- Hedley MJ, Stewart JWB, Chauhan BS (1982) Changes in inorganic and organic soil phosphorus fractions induced by cultivation practices and by laboratory Incubations1. Soil Sci Soc Am J 46:970–976. https://doi.org/10.2136/sssaj1982.03615995004600050017x CrossRefGoogle Scholar
- Jastrow JD, Miller RM (1997) Soil aggregate stabilization and carbon sequestration: feedbacks through organomineral associations. In: Lal R, Kimble JM, Follett RF, Stewart BA (eds) Soil processes and the carbon cycle. CRC Press, Boca Raton, p 207–223Google Scholar
- Kögel-Knabner I, Guggenberger G, Kleber M, Kandeler E, Kalbitz K, Scheu S, Eusterhues K, Leinweber P (2008) Organo-mineral associations in temperate soils: integrating biology, mineralogy, and organic matter chemistry. J Plant Nutr Soil Sci 171:61–82. https://doi.org/10.1002/jpln.200700048 CrossRefGoogle Scholar
- Lang F, Bauhus J, Frossard E, George E, Kaiser K, Kaupenjohann M, Krüger J, Matzner E, Polle A, Prietzel J, Rennenberg H, Wellbrock N (2016) Phosphorus in forest ecosystems: new insights from an ecosystem nutrition perspective. J Plant Nutr Soil Sci 179:129–135. https://doi.org/10.1002/jpln.201500541 CrossRefGoogle Scholar
- Lang F, Krüger J, Amelung W, Willbold S, Frossard E, Bünemann E, Bauhus J, Nitschke R, Kandeler E, Marhan S, Schulz S, Bergkemper F, Schloter M, Luster J, Guggisberg F, Kaiser K, Mikutta R, Guggenberger G, Polle A, Pena R, Prietzel J, Rodionov A, Talkner U, Meesenburg H, von Wilpert K, Hölscher A, Dietrich HP, Chmara I (2017) Soil phosphorus supply controls P nutrition strategies of beech forest ecosystems in Central Europe. Biogeochemistry. https://doi.org/10.1007/s10533-017-0375-0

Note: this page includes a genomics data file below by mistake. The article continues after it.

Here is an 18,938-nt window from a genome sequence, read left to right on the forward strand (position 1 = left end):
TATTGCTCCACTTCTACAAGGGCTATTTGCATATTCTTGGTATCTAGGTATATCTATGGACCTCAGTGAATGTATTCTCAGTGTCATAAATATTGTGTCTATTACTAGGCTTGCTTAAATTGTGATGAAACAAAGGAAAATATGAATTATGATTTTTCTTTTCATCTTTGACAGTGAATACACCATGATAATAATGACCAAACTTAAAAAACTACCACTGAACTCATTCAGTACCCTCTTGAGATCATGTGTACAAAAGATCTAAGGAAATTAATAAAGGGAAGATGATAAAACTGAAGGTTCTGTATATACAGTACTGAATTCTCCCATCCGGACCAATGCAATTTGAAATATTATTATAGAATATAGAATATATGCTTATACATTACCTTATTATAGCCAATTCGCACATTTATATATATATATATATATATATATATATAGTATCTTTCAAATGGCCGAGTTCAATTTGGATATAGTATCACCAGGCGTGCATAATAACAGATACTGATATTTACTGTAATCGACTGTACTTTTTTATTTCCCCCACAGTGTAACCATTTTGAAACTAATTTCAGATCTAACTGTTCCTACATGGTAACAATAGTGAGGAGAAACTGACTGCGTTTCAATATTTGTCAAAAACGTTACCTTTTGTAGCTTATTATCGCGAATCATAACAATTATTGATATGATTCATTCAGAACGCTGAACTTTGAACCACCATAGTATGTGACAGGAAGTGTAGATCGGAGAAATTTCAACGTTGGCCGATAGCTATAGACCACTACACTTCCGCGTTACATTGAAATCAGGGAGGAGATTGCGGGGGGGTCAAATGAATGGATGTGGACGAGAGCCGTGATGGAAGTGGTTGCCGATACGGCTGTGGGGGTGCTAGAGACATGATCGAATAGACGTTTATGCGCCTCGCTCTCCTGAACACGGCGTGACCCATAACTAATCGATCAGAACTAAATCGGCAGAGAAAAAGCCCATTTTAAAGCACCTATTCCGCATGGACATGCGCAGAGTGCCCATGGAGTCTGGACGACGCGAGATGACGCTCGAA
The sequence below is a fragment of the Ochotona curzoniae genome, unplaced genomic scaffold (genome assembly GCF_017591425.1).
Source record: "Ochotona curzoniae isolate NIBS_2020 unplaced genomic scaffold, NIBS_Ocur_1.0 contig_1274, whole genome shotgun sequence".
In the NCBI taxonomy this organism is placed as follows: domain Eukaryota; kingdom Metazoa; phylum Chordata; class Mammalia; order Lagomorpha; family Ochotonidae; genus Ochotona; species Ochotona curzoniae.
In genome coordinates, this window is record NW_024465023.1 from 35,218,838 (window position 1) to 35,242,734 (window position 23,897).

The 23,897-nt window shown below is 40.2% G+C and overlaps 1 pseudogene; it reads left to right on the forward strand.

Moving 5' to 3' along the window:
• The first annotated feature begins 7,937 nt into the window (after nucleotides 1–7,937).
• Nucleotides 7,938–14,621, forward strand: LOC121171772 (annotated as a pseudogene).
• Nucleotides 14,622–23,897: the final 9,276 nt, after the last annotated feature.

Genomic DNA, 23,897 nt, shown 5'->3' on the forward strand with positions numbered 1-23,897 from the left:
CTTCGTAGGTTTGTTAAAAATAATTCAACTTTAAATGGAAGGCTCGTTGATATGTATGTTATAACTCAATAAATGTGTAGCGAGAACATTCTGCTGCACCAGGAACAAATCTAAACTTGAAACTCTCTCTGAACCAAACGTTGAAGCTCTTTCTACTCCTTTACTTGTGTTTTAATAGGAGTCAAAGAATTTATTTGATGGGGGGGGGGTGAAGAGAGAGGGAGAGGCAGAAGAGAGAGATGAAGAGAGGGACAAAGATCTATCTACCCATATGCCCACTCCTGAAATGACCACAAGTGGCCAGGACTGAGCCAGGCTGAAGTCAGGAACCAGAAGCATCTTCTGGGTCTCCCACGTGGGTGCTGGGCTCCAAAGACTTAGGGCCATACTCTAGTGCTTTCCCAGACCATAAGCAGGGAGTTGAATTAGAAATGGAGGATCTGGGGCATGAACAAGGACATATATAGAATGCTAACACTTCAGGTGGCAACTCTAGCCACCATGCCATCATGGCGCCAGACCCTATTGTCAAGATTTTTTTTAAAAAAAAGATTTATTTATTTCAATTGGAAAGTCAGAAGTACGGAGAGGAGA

- North PF (1976) Towards an absolute measurement of soil structural stability using ultrasound. J Soil Sci 27:451–459. https://doi.org/10.1111/j.1365-2389.1976.tb02014.x CrossRefGoogle Scholar
- Prietzel J, Harrington G, Häusler W, Heister K, Werner F, Klysubun W (2016a) Reference spectra of important adsorbed organic and inorganic phosphate binding forms for soil P speciation using synchrotron-based K-edge XANES spectroscopy. J Synchrotron Radiat 23:532–544. https://doi.org/10.1107/S1600577515023085 CrossRefPubMedGoogle Scholar
- Rasmussen C, Torn MS, Southard RJ (2005) Mineral assemblage and aggregates control carbon dynamics in a California conifer Forest. Soil Sci Soc Am J 69. https://doi.org/10.2136/sssaj2005.0040
- Ravel B, Newville M (2005) Athena, artemis, hephaestus: data analysis for X-ray absorption spectroscopy using IFEFFIT. J Synchrotron Rad 12:537–541. https://doi.org/10.1107/S0909049505012719
- R Core Team (2015) R: A language and environment for statistical computing. R Foundation for Statistical Computing, Vienna, Austria. http://www.R-project.org/
- Redfield AC (1958) The biological control of chemical factors in the environment. American scientist : the magazine of sigma XI, the scientific research. Society 46:205–221Google Scholar
- Saunders WMH, Williams EG (1955) Observations on the determination of total organic phosphorus in soils. J Soil Sci 6:254–267. https://doi.org/10.1111/j.1365-2389.1955.tb00849.x CrossRefGoogle Scholar
- Sinaj S, Frossard E, Fardeau JC (1997) Isotopically exchangeable phosphate in size fractionated and unfractionated soils. Soil Sci Soc Am J 61:1413. https://doi.org/10.2136/sssaj1997.03615995006100050019x CrossRefGoogle Scholar
- Stutz KP, Dann D, Wambsganss J, Scherer-Lorenzen M, Lang F (2017) Phenolic matter from deadwood can impact forest soil properties. Special issue on developments in soil organic phosphorus cycling in natural and agricultural. Ecosystems 288:204–212. https://doi.org/10.1016/j.geoderma.2016.11.014 CrossRefGoogle Scholar